This is an engaging horror-comedy that's as entertaining as it is thoughtful. Bingo Hell shows that with a strong story, something deeper to communicate, and excellent acting, a movie's relatively low budget means nothing. (If only other horror moviemakers would take note of this.) Centered primarily on fully-developed and diverse senior citizen characters who are trying to make sense of the gentrification rapidly taking over their once gritty but tightknit community, Bingo Hell makes pointed commentary on accepting change, gentrification, greed, and addiction, among other things. Led by feisty abuela Lupita, these seniors, while certainly prone to being cranky and cantankerous, aren't the helpless, doddering stereotypes often conveyed in movies and TV, and it's refreshing to see seniors take the lead roles in a horror movie as opposed to the twentysomethings playing teenagers that are such a standard of typical horror fare.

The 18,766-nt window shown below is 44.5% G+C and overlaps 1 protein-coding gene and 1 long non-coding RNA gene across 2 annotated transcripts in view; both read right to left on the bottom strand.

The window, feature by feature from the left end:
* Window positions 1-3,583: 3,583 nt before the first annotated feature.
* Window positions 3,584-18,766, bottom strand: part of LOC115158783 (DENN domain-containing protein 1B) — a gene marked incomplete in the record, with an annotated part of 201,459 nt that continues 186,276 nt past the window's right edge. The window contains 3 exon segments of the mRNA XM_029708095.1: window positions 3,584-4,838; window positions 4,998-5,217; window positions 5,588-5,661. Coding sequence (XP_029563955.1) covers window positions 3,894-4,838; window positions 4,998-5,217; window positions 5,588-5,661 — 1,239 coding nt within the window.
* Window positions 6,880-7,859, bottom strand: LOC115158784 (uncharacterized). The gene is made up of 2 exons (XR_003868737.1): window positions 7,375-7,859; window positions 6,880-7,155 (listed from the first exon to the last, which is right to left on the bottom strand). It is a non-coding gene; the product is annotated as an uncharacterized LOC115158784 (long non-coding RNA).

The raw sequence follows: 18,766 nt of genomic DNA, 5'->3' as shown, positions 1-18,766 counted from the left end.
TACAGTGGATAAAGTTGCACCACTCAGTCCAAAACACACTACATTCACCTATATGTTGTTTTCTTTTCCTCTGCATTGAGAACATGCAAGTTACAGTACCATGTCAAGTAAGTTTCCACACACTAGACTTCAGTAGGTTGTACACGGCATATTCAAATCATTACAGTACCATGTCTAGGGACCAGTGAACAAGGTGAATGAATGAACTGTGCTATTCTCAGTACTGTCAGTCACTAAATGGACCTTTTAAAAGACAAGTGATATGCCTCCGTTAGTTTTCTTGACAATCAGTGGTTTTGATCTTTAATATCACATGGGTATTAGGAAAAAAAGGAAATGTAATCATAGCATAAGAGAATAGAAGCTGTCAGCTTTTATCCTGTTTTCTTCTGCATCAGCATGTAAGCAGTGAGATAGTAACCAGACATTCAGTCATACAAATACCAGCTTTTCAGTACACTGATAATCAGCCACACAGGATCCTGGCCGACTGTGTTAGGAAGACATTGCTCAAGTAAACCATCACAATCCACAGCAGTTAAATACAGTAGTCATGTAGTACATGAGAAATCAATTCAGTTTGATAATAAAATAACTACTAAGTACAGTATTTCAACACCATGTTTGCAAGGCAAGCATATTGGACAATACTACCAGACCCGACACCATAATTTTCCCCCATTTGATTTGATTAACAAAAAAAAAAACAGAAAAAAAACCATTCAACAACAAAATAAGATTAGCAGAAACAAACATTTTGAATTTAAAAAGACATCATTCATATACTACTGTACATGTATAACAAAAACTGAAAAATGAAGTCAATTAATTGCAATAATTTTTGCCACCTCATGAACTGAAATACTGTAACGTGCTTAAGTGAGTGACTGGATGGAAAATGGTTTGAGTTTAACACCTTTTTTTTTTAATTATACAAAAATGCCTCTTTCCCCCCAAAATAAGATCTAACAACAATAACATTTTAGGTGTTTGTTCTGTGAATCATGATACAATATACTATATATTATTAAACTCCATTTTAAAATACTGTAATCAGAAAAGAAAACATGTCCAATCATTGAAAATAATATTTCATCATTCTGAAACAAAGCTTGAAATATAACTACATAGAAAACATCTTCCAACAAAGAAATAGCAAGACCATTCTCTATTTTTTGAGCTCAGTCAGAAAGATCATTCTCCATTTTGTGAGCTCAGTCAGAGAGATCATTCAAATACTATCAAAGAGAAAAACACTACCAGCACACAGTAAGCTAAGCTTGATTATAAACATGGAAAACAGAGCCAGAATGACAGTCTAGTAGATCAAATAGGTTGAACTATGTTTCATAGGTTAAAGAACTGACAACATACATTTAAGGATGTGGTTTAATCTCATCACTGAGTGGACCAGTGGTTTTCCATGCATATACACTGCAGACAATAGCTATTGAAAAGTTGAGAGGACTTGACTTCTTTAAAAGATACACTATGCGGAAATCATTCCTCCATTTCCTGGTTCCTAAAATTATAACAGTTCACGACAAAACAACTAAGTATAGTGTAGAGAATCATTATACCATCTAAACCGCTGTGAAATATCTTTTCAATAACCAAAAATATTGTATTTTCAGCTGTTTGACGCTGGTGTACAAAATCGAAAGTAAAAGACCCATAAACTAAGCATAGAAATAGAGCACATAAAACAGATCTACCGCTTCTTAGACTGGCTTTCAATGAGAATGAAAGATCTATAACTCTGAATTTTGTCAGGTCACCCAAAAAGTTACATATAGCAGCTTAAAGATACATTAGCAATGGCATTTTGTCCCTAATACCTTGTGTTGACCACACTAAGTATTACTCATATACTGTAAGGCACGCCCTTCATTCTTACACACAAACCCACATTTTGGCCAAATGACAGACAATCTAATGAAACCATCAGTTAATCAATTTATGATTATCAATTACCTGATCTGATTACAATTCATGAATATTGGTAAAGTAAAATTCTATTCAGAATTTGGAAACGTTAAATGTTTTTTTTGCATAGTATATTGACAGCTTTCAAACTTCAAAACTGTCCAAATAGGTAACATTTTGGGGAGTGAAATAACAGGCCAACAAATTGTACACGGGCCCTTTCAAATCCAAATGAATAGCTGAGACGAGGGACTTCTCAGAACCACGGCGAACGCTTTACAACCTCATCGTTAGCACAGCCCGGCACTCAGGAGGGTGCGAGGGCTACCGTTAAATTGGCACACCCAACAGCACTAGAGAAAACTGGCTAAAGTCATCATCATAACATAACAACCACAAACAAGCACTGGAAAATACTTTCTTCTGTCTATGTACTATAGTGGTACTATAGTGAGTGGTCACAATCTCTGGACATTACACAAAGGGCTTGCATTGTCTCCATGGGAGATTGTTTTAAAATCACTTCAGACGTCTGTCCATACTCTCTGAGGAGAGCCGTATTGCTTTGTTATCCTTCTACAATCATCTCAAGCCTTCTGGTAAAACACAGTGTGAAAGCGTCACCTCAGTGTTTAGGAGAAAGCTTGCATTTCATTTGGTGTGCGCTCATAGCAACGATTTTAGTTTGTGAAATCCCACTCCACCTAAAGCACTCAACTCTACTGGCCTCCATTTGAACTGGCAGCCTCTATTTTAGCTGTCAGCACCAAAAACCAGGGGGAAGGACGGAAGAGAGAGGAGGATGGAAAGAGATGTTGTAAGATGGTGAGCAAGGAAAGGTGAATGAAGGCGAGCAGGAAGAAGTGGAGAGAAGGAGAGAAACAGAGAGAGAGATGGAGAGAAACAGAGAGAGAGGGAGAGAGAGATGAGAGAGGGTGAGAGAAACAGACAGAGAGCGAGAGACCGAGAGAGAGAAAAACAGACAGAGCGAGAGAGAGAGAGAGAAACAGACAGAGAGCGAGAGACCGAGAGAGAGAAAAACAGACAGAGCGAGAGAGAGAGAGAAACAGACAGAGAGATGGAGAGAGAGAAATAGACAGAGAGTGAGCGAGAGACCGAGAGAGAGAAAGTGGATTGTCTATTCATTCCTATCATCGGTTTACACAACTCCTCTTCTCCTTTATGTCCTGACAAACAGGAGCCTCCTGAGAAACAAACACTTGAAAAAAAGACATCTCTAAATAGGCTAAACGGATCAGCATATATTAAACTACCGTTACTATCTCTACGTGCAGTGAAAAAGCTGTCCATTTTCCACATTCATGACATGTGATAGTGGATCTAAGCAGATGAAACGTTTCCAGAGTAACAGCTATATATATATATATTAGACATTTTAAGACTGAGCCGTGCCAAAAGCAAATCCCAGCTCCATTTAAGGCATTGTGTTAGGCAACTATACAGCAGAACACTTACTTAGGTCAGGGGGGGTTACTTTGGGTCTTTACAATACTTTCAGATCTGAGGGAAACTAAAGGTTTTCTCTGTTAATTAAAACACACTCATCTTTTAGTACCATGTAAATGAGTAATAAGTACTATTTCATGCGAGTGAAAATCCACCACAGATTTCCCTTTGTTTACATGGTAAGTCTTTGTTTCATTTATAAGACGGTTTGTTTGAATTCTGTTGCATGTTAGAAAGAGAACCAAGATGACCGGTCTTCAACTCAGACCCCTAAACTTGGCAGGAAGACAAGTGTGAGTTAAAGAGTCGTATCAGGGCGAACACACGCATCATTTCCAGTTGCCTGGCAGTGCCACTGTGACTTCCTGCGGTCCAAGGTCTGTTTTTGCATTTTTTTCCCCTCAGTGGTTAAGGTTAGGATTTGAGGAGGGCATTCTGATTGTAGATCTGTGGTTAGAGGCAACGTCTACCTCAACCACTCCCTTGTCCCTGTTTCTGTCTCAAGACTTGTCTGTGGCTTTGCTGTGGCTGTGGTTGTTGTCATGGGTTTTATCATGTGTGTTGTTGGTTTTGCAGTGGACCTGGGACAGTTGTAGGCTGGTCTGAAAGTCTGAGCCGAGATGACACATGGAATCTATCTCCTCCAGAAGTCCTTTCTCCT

Yes, there's a decent amount of blood, gore, and gross-out moments, as this is a horror movie, after all, but unlike so many other horror movies, it isn't used as a way to supersede weak story or overwhelm everything else going on. The story comes first. But not only that, the characters also matter, and they're not mere fodder for bloody death. It's funny without being smug, bloody without being gory, thoughtful without being preachy. It's probably not for all horror movie fans, but Bingo Hell does offer as much brain and heart as it does blood and guts.